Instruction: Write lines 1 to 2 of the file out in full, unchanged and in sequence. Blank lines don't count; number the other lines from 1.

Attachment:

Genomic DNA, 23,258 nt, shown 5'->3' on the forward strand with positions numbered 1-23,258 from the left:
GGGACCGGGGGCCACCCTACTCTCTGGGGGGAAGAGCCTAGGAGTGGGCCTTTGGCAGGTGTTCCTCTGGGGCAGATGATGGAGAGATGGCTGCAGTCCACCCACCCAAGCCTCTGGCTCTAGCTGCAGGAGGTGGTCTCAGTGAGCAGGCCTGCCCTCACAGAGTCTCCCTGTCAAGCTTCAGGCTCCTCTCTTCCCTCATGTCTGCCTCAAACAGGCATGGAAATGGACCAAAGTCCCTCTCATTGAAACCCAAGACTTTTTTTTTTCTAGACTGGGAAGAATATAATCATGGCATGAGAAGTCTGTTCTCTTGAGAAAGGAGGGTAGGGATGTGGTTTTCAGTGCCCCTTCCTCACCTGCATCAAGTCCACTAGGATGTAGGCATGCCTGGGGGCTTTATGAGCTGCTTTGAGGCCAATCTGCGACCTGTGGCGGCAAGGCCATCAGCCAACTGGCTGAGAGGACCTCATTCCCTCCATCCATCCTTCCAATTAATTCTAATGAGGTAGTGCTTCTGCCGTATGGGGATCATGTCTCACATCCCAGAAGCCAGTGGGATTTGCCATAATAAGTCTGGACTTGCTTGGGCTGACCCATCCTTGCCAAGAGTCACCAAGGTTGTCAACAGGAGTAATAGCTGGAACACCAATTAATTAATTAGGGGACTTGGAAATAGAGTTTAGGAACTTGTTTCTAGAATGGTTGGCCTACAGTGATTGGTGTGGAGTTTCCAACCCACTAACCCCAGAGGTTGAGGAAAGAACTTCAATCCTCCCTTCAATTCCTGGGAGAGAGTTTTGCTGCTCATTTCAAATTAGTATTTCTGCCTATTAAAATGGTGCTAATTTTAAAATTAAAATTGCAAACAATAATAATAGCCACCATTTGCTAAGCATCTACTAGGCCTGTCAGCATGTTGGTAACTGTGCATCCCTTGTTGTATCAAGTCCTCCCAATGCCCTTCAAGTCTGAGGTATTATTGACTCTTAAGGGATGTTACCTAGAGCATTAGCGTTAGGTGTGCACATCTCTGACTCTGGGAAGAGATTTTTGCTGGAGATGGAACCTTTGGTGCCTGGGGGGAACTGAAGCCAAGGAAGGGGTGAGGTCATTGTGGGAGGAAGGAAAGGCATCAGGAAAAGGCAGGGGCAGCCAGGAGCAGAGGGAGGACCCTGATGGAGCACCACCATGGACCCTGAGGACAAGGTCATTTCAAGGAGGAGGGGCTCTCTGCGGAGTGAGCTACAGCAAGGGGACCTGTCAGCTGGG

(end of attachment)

Genomic DNA, 23,258 nt, shown 5'->3' on the forward strand with positions numbered 1-23,258 from the left:
GGGACCGGGGGCCACCCTACTCTCTGGGGGGAAGAGCCTAGGAGTGGGCCTTTGGCAGGTGTTCCTCTGGGGCAGATGATGGAGAGATGGCTGCAGTCCACCCACCCAAGCCTCTGGCTCTAGCTGCAGGAGGTGGTCTCAGTGAGCAGGCCTGCCCTCACAGAGTCTCCCTGTCAAGCTTCAGGCTCCTCTCTTCCCTCATGTCTGCCTCAAACAGGCATGGAAATGGACCAAAGTCCCTCTCATTGAAACCCAAGACTTTTTTTTTTCTAGACTGGGAAGAATATAATCATGGCATGAGAAGTCTGTTCTCTTGAGAAAGGAGGGTAGGGATGTGGTTTTCAGTGCCCCTTCCTCACCTGCATCAAGTCCACTAGGATGTAGGCATGCCTGGGGGCTTTATGAGCTGCTTTGAGGCCAATCTGCGACCTGTGGCGGCAAGGCCATCAGCCAACTGGCTGAGAGGACCTCATTCCCTCCATCCATCCTTCCAATTAATTCTAATGAGGTAGTGCTTCTGCCGTATGGGGATCATGTCTCACATCCCAGAAGCCAGTGGGATTTGCCATAATAAGTCTGGACTTGCTTGGGCTGACCCATCCTTGCCAAGAGTCACCAAGGTTGTCAACAGGAGTAATAGCTGGAACACCAATTAATTAATTAGGGGACTTGGAAATAGAGTTTAGGAACTTGTTTCTAGAATGGTTGGCCTACAGTGATTGGTGTGGAGTTTCCAACCCACTAACCCCAGAGGTTGAGGAAAGAACTTCAATCCTCCCTTCAATTCCTGGGAGAGAGTTTTGCTGCTCATTTCAAATTAGTATTTCTGCCTATTAAAATGGTGCTAATTTTAAAATTAAAATTGCAAACAATAATAATAGCCACCATTTGCTAAGCATCTACTAGGCCTGTCAGCATGTTGGTAACTGTGCATCCCTTGTTGTATCAAGTCCTCCCAATGCCCTTCAAGTCTGAGGTATTATTGACTCTTAAGGGATGTTACCTAGAGCATTAGCGTTAGGTGTGCACATCTCTGACTCTGGGAAGAGATTTTTGCTGGAGATGGAACCTTTGGTGCCTGGGGGGAACTGAAGCCAAGGAAGGGGTGAGGTCATTGTGGGAGGAAGGAAAGGCATCAGGAAAAGGCAGGGGCAGCCAGGAGCAGAGGGAGGACCCTGATGGAGCACCACCATGGACCCTGAGGACAAGGTCATTTCAAGGAGGAGGGGCTCTCTGCGGAGTGAGCTACAGCAAGGGGACCTGTCAGCTGGG